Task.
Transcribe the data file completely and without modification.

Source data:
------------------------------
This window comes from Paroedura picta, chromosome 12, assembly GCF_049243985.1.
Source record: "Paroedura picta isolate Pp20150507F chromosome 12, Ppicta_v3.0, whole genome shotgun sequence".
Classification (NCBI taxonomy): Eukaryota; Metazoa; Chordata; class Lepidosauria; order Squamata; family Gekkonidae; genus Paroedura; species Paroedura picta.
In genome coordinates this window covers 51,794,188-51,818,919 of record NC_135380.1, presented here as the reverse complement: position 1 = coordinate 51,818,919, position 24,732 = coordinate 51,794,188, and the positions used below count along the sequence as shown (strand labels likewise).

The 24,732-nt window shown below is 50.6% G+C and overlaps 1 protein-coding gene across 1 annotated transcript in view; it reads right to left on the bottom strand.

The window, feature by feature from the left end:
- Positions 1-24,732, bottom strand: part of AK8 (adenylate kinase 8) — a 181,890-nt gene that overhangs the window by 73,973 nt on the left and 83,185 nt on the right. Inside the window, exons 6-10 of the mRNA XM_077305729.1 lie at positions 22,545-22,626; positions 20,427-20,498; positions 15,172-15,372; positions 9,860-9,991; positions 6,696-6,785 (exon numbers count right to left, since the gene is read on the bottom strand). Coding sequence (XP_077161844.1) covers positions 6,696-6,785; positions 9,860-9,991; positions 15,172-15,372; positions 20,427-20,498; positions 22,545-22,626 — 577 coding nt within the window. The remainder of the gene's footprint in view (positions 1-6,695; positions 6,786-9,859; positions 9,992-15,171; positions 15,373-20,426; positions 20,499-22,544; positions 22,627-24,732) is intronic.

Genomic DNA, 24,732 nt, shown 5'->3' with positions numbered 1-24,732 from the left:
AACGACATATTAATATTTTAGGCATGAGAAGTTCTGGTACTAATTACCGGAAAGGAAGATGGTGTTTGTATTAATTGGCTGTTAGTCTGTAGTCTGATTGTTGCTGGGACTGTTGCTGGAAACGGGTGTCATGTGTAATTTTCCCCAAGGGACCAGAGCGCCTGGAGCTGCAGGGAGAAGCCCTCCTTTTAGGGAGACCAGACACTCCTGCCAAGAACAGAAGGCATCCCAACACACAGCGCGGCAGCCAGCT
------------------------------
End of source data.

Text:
This window comes from Paroedura picta, chromosome 12, assembly GCF_049243985.1.
Source record: "Paroedura picta isolate Pp20150507F chromosome 12, Ppicta_v3.0, whole genome shotgun sequence".
Classification (NCBI taxonomy): Eukaryota; Metazoa; Chordata; class Lepidosauria; order Squamata; family Gekkonidae; genus Paroedura; species Paroedura picta.
In genome coordinates this window covers 51,794,188-51,818,919 of record NC_135380.1, presented here as the reverse complement: position 1 = coordinate 51,818,919, position 24,732 = coordinate 51,794,188, and the positions used below count along the sequence as shown (strand labels likewise).

The 24,732-nt window shown below is 50.6% G+C and overlaps 1 protein-coding gene across 1 annotated transcript in view; it reads right to left on the bottom strand.

The window, feature by feature from the left end:
- Positions 1-24,732, bottom strand: part of AK8 (adenylate kinase 8) — a 181,890-nt gene that overhangs the window by 73,973 nt on the left and 83,185 nt on the right. Inside the window, exons 6-10 of the mRNA XM_077305729.1 lie at positions 22,545-22,626; positions 20,427-20,498; positions 15,172-15,372; positions 9,860-9,991; positions 6,696-6,785 (exon numbers count right to left, since the gene is read on the bottom strand). Coding sequence (XP_077161844.1) covers positions 6,696-6,785; positions 9,860-9,991; positions 15,172-15,372; positions 20,427-20,498; positions 22,545-22,626 — 577 coding nt within the window. The remainder of the gene's footprint in view (positions 1-6,695; positions 6,786-9,859; positions 9,992-15,171; positions 15,373-20,426; positions 20,499-22,544; positions 22,627-24,732) is intronic.

Genomic DNA, 24,732 nt, shown 5'->3' with positions numbered 1-24,732 from the left:
AACGACATATTAATATTTTAGGCATGAGAAGTTCTGGTACTAATTACCGGAAAGGAAGATGGTGTTTGTATTAATTGGCTGTTAGTCTGTAGTCTGATTGTTGCTGGGACTGTTGCTGGAAACGGGTGTCATGTGTAATTTTCCCCAAGGGACCAGAGCGCCTGGAGCTGCAGGGAGAAGCCCTCCTTTTAGGGAGACCAGACACTCCTGCCAAGAACAGAAGGCATCCCAACACACAGCGCGGCAGCCAGCT